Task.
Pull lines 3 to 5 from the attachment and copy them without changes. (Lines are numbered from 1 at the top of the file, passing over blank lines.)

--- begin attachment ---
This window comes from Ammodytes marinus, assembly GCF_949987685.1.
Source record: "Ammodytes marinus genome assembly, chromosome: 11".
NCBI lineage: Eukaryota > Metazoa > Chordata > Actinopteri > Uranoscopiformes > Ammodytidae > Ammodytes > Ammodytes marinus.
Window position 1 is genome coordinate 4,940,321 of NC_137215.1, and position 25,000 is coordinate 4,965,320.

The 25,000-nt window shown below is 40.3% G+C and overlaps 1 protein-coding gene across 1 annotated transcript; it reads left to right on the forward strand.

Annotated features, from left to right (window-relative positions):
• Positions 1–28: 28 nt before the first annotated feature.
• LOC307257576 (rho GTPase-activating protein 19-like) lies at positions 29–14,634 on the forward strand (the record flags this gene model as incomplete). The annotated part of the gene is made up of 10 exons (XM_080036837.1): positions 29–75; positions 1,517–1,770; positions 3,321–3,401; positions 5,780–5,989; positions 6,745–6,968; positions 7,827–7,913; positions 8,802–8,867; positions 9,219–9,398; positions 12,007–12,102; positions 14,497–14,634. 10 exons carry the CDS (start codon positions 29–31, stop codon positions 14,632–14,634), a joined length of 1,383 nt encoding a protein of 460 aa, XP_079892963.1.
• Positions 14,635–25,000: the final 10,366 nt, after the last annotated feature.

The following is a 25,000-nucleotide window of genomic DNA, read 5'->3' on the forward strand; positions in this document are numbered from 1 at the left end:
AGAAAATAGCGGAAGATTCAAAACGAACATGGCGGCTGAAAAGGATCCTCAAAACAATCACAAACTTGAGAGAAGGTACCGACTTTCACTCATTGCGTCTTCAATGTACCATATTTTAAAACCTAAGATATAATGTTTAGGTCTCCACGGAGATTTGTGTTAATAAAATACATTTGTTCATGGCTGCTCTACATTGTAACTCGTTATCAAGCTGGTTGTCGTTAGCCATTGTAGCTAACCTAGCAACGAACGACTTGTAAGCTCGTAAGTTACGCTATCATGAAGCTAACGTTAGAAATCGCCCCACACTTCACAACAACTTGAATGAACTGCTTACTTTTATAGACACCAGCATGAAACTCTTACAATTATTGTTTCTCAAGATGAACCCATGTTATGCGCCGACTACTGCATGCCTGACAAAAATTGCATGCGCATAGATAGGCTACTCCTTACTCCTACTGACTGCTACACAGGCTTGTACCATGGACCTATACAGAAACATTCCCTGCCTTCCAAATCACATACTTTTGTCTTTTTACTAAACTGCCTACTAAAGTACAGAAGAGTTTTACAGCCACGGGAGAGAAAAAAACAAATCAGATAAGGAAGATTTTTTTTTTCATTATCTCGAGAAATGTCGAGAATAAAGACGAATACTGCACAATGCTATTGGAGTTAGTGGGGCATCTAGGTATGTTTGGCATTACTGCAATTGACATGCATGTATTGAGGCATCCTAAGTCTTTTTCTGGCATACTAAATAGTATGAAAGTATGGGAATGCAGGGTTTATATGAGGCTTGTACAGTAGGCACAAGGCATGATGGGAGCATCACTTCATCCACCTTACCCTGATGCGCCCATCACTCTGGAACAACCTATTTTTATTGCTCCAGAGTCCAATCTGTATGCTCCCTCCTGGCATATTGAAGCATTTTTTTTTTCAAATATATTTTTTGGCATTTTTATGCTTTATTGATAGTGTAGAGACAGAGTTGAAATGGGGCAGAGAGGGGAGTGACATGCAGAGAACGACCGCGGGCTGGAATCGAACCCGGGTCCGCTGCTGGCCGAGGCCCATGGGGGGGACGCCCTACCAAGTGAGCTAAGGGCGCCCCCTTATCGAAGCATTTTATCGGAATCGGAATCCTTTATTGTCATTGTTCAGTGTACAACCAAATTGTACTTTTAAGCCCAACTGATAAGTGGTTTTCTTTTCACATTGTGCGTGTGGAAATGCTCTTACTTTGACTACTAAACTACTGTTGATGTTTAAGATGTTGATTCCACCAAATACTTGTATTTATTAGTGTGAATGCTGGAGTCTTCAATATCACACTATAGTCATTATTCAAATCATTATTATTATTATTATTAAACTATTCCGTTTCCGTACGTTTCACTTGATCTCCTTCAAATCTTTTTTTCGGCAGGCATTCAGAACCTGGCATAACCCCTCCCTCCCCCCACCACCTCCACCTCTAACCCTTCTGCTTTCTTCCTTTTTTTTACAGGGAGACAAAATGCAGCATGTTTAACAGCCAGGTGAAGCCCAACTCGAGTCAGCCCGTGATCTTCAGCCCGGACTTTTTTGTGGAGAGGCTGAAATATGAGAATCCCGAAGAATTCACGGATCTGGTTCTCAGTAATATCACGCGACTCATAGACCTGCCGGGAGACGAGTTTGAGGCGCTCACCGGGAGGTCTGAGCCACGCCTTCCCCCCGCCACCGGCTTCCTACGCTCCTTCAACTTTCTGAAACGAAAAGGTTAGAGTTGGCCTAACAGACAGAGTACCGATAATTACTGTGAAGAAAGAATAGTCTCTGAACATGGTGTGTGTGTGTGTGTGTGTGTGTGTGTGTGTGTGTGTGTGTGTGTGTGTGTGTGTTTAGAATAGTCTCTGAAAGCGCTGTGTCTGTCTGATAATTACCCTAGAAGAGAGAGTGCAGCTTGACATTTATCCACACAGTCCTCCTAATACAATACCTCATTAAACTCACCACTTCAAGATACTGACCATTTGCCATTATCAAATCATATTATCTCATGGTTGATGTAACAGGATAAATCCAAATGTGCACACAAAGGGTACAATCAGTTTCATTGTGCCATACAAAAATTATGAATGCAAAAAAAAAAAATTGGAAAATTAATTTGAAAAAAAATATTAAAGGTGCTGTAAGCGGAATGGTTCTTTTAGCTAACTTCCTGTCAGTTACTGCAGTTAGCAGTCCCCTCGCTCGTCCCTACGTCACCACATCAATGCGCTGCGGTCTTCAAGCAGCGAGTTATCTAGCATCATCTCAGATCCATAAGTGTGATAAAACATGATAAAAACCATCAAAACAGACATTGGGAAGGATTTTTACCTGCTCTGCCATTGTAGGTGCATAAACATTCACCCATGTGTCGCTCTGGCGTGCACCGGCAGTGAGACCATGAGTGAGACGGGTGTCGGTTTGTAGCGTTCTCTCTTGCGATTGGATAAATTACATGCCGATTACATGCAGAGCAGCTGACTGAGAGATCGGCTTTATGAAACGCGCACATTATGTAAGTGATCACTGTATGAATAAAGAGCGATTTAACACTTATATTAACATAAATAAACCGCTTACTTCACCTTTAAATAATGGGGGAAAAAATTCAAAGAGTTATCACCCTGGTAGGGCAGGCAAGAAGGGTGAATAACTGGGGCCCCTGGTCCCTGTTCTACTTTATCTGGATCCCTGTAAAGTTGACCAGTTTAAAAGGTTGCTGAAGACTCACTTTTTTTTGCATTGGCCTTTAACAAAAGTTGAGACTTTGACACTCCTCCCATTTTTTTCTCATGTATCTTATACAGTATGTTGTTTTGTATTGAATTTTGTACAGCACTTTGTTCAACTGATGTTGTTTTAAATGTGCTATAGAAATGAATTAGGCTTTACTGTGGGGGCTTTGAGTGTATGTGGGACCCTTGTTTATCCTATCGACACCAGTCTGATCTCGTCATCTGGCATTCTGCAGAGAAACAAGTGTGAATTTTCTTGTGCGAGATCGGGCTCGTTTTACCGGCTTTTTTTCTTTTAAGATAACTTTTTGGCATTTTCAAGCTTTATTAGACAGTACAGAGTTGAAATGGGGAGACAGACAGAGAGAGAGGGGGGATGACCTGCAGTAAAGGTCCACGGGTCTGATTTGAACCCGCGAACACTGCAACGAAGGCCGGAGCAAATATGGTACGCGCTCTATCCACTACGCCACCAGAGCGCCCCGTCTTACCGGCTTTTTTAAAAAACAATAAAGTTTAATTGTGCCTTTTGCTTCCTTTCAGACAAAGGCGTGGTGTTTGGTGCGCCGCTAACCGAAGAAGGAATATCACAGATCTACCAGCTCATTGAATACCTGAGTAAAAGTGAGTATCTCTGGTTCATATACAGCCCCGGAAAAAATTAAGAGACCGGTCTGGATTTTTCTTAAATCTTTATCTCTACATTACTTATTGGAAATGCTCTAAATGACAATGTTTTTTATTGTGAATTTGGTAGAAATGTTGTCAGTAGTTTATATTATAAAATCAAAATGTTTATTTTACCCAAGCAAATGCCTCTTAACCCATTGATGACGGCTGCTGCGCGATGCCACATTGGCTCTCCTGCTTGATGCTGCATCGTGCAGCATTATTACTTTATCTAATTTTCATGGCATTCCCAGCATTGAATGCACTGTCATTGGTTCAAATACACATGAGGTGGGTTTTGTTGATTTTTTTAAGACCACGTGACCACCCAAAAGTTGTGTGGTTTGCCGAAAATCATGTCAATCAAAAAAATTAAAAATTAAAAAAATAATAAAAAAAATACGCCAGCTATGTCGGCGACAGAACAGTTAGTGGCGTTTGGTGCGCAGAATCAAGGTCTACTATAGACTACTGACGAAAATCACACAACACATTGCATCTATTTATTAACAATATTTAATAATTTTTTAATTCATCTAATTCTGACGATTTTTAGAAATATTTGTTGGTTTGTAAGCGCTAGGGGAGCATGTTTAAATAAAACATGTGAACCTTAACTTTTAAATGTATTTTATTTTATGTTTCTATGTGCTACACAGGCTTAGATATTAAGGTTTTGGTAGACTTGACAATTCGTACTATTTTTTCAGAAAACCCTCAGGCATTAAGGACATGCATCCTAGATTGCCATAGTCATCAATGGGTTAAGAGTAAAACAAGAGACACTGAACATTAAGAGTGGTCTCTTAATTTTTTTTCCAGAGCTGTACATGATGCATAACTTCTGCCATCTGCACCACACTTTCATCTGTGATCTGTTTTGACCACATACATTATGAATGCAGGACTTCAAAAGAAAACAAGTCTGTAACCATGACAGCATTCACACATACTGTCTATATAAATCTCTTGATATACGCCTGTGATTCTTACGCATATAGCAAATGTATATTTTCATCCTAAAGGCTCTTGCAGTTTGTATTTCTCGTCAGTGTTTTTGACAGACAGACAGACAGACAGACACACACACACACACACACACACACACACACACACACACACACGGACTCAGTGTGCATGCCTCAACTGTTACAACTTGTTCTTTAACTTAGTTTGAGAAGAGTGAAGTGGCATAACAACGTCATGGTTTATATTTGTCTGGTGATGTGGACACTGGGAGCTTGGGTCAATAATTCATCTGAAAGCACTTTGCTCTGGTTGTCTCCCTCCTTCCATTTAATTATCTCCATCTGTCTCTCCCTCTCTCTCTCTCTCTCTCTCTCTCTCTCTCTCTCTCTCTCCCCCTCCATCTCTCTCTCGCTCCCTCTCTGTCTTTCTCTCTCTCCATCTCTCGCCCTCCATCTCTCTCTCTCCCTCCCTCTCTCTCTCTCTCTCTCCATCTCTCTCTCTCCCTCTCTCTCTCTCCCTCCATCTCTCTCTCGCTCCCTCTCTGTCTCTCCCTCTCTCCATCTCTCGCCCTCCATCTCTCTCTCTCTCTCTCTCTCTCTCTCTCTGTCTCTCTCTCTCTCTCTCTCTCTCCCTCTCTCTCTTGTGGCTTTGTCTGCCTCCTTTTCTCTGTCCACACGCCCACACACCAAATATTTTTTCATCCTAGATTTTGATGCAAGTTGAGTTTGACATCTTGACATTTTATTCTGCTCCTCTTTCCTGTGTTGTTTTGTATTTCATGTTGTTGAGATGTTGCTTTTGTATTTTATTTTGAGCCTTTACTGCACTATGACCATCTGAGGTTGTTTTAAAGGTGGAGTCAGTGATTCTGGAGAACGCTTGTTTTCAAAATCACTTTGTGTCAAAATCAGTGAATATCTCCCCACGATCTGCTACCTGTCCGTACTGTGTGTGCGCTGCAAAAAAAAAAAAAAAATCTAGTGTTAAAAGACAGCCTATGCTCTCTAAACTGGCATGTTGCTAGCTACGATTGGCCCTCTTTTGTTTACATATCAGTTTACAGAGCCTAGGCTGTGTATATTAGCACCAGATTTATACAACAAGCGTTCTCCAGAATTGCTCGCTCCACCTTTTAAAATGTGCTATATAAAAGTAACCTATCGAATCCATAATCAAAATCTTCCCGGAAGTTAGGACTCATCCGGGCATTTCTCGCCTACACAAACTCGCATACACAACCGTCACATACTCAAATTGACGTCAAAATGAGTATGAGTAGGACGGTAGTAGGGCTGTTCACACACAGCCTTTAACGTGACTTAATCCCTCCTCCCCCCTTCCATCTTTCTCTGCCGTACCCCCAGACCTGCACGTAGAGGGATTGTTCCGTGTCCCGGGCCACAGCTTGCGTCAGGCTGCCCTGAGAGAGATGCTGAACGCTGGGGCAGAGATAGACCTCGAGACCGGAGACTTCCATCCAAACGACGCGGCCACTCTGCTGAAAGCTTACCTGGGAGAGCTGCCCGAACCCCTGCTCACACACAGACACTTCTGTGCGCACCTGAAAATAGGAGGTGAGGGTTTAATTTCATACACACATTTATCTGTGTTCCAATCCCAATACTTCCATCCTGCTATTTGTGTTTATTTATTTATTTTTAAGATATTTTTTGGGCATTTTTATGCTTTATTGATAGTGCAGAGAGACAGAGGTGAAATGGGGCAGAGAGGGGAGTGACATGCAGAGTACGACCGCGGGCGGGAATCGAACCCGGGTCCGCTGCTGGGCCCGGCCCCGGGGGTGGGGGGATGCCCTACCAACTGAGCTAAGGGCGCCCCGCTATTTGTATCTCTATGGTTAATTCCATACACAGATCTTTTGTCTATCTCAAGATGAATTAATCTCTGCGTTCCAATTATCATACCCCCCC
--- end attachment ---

NCBI lineage: Eukaryota > Metazoa > Chordata > Actinopteri > Uranoscopiformes > Ammodytidae > Ammodytes > Ammodytes marinus.
Window position 1 is genome coordinate 4,940,321 of NC_137215.1, and position 25,000 is coordinate 4,965,320.

The 25,000-nt window shown below is 40.3% G+C and overlaps 1 protein-coding gene across 1 annotated transcript; it reads left to right on the forward strand.